However, another inverter manufacturer, SolarEdge Technologies really started to gain new business momentum in 2017, although well below the horizon in comparison to Sungrow and SMA Solar, but momentum continued to build each quarter.
Spin forward to 2018 and the impressive revenue and shipment figures were out of step with its public listed rivals. In a turbulent year for SMA Solar and Sungrow, while Enphase was still getting its act back in order after several years of restructuring and senior management changes, SolarEdge became the most exciting player in the inverter space to watch.
By the third quarter of 2018, SolarEdge had continued to post record revenue and product shipments, also surpassing the 1GW of quarterly inverter shipments milestone, for the first time.
PV Tech had been covering SolarEdge well before its NASDAQ IPO in March 2015, yet clearly, 2018 had been a landmark year for the company. It should be noted that despite China being the largest end-market, SolarEdge is also approaching revenue levels closer to Sungrow, a market dominated by the likes of Sungrow and Huawei.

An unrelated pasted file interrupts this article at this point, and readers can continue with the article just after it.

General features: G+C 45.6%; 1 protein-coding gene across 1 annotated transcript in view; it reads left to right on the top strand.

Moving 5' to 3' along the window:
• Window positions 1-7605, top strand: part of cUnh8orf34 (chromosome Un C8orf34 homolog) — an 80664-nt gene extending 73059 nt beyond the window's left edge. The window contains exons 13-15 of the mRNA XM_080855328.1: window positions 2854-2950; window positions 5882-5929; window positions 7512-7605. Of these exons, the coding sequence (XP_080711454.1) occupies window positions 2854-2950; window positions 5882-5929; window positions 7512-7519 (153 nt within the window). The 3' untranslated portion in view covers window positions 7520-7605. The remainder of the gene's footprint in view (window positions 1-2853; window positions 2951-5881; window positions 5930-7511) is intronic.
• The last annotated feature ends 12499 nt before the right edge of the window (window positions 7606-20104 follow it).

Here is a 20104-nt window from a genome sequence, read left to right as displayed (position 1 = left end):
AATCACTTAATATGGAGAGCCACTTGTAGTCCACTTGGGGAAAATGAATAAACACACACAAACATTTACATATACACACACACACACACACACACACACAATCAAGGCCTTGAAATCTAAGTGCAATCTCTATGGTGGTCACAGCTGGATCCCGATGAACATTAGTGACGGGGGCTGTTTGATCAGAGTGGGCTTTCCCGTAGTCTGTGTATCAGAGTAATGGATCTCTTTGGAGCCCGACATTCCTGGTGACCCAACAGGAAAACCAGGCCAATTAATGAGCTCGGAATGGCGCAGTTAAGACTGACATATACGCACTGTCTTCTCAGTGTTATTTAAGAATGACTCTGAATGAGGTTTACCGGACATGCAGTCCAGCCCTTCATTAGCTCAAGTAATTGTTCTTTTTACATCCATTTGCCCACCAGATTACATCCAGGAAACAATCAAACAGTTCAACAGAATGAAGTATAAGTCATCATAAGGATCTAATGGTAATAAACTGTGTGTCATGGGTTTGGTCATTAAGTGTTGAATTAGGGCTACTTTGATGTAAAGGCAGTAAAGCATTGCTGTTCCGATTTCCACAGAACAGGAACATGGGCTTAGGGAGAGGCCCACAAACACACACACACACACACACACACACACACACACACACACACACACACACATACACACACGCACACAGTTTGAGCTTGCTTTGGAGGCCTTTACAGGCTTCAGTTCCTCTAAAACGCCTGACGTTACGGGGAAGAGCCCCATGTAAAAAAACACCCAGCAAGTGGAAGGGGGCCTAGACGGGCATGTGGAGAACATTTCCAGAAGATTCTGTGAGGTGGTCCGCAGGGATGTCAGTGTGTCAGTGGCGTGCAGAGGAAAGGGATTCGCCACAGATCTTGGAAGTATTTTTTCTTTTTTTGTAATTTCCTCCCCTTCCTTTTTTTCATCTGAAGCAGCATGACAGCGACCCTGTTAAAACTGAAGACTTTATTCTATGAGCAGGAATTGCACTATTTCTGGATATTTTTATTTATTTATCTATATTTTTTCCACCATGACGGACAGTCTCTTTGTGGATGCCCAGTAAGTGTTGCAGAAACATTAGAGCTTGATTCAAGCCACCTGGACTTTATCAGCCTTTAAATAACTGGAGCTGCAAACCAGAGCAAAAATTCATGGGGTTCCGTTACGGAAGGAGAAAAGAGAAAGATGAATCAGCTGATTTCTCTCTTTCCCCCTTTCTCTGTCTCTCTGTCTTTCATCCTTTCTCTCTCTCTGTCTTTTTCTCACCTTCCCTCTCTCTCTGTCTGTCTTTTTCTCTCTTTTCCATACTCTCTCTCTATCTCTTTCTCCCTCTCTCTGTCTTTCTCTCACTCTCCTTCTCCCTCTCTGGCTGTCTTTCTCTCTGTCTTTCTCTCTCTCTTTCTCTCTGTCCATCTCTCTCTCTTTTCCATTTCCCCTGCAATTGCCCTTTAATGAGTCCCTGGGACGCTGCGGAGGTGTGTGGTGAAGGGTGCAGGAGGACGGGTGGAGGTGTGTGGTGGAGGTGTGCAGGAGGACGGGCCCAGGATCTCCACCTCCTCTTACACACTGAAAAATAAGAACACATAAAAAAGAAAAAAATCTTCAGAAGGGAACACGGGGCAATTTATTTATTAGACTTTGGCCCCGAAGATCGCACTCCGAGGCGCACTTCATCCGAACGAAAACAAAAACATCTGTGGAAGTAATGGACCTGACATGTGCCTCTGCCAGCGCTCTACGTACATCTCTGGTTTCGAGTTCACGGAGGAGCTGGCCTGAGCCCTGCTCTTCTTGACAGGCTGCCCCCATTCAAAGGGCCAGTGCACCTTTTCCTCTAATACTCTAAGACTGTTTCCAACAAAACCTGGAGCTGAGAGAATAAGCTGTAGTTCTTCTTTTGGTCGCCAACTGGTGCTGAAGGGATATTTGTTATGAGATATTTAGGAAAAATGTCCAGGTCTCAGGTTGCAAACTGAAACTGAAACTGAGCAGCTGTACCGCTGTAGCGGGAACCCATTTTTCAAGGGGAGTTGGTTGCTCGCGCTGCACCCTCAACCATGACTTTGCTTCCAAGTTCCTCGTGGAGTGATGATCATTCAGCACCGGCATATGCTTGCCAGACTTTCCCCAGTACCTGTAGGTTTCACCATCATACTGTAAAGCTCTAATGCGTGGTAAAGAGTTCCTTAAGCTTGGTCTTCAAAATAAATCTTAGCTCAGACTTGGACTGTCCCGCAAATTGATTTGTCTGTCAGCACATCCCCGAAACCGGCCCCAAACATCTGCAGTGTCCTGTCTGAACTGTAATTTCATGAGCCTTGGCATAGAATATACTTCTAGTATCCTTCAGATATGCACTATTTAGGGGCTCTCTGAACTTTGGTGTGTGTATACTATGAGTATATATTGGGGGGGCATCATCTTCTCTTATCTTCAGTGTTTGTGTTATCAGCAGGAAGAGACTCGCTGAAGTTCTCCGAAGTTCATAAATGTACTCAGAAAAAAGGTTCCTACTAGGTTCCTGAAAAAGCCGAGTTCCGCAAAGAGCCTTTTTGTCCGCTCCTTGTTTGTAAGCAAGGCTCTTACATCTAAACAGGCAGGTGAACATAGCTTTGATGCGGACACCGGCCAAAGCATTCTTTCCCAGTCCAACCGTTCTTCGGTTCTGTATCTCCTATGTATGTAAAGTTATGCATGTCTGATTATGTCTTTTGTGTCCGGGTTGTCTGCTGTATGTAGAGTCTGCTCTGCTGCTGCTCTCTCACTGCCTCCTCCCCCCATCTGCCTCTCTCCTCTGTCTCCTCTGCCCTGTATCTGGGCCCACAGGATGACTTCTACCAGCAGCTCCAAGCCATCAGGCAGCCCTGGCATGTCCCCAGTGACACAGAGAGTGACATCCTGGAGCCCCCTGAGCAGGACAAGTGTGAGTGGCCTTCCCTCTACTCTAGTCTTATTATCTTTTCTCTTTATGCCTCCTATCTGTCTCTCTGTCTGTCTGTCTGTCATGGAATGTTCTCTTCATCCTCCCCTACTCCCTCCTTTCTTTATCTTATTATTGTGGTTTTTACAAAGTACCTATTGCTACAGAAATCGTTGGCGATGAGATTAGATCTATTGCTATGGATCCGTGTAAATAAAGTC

SolarEdge isn’t a player in China, which has proved highly beneficial as SMA Solar’s foray ended recently and could have been behind the exit of its CEO, Pierre-Pascal Urbon, who suddenly stepped down from his executive role in October 2018 and planned to leave the company altogether at the end of December.
Having also surprised on news it had sunk to a €67 million loss in 2018 and revenue right at the low-end of guidance, SMA Solar is more than likely to be passed by SolarEdge on a revenue basis in 2018.